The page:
Thousands of demonstrators marched through the streets of Lima on Saturday to call for the removal of President Pedro Castillo, the subject of an unprecedented six investigations for corruption. Opponents of Castillo’s government marched through the capital’s centre until dozens of riot police used tear gas to prevent them from reaching Parliament and the government palace. Similar demonstrations called by political groups and civil associations took place in other cities around the country, two weeks before the arrival of a delegation from the Organisation of American States to “analyse” the political crisis.
27-year-old to replace France’s Marie Le Pen
Jordan Bardella, a self-confident 27-year-old, saw his status as rising star of the far right confirmed on Saturday, after party members elected him to succeed veteran leader Marine Le Pen as head of the National Rally. The Paris-born politician was the odds-on favourite to take over the party after Le Pen decided to step back from the role after 11 years at the helm. Formerly known as the National Front, the party had been run by Le Pen’s father Jean-Marie for 40 years before that. Bardella is the first party chief outside the family dynasty.
Biden, Trump, Obama fire up crowds in final midterms dash
The biggest names in Democratic and Republican politics – Joe Biden, Barack Obama and Donald Trump – are firing up crowds in the same battleground state of Pennsylvania ahead of the midterm elections. Donald Trump again hinted he would run for the presidential elections of 2024. “I won’t say that right now. But I promise you, in a very short time you will be very happy,” the tycoon told an audience of supporters in Latrobe, Pennsylvania, who yelled “four more years” at him. Former President Barack Obama warned about divisions fueling a “dangerous climate” in US politics, saying the attack on Paul Pelosi, husband of Democratic House of Representatives Speaker Nancy, was a product of hateful rhetoric. Some 38.8 million Americans have already cast early ballots, either in person or by mail, according to the US Elections Project.
UN urges Musk to ensure human rights
United Nations High Commissioner for Human Rights Volker Turk on Saturday urged Twitter’s new owner Elon Musk to ensure that respect for human rights is central to the social network following his sacking of around half the company’s employees. After completing his $44 billion acquisition, Musk quickly set about dissolving Twitter’s board and firing its chief executive and top managers. Musk defended the sackings, saying Twitter was losing more than $4m a day.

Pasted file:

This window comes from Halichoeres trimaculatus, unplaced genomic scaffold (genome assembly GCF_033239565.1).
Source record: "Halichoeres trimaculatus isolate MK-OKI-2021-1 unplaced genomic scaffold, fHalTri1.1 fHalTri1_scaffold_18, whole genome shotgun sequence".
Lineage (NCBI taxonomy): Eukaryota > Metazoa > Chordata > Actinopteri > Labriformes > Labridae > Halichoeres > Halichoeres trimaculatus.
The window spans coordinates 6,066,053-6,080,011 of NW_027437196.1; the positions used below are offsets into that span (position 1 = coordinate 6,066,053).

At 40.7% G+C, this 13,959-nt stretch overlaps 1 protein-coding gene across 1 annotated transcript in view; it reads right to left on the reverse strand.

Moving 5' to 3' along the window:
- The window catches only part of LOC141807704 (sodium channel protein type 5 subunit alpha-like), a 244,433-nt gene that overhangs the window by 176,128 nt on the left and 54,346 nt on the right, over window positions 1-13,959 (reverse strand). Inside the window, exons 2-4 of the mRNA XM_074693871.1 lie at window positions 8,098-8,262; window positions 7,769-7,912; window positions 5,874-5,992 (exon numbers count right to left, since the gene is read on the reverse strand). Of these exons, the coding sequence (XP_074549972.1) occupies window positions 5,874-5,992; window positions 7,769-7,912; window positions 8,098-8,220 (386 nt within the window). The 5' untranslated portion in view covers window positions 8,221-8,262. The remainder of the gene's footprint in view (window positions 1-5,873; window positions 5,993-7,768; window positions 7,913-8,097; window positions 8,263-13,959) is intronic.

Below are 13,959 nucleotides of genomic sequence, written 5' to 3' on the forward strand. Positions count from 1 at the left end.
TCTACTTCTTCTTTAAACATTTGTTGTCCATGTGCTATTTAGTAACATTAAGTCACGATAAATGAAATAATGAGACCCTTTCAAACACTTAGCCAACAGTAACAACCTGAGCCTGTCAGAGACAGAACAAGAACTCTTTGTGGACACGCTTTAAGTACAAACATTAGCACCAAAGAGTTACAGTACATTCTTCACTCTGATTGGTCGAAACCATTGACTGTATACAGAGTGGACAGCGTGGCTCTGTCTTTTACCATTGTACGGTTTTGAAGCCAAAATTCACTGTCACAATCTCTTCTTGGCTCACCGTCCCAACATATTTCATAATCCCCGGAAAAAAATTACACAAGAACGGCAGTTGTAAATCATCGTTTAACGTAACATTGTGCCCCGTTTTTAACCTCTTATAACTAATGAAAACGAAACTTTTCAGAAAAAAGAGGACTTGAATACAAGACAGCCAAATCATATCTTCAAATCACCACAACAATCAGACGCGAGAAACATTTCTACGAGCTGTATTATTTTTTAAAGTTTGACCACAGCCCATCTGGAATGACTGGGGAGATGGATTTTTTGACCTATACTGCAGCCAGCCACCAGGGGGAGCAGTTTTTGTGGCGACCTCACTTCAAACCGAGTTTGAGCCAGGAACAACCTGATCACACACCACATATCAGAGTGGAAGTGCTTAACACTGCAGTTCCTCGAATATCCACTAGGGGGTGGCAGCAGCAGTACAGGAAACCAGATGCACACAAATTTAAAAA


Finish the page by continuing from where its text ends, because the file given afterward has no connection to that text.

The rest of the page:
Spain seized world record of 32 tons of cannabis
Spanish police have seized 32 tons of cannabis buds – equivalent to the production of 1.1 million of cannabis plants – during an operation that led to the arrest of nine men and 11 women between the ages of 20 and 59. The authorities claim this was the “largest seizure of this substance not only in Spain, but also internationally”. The cannabis plants were vacuum-packed to be shipped to different regions of Spain and other European countries, mainly Switzerland, the Netherlands, Germany and Belgium.
Singer Aaron Carter dead at 34
Aaron Carter, the American singer who soared to fame at the turn of the millennium with his hit album “Aaron’s Party (Come Get It),” died Saturday. He was 34. TMZ reported that the brother of Backstreet Boy Nick Carter was found dead in his tub at his residence in Lancaster, California. The artist born December 7, 1987 in Tampa, Florida began performing at age seven, releasing his debut album at age nine in 1997.
German supporters call for World Cup boycott
Fans in stadia across Germany on Saturday called for boycotts of the upcoming Qatar World Cup. In Dortmund, fans in the club’s yellow wall unveiled a banner saying ‘BOYCOTT QATAR 2022’ alongside a banner saying ‘more dead than minutes of play’. The sentiment was echoed by Bayern Munich and Hertha Berlin fans in the teams’ clash in the German capital, as well as fans at the second-division game between Fortuna Duesseldorf and St Pauli. The Dortmund fans’ banner, which was printed in the club colours of yellow and black, refers to the 5,760 minutes of football which will be played in Qatar alongside the disputed figure of 6,500 deaths published by British newspaper ‘The Guardian’ in 2021.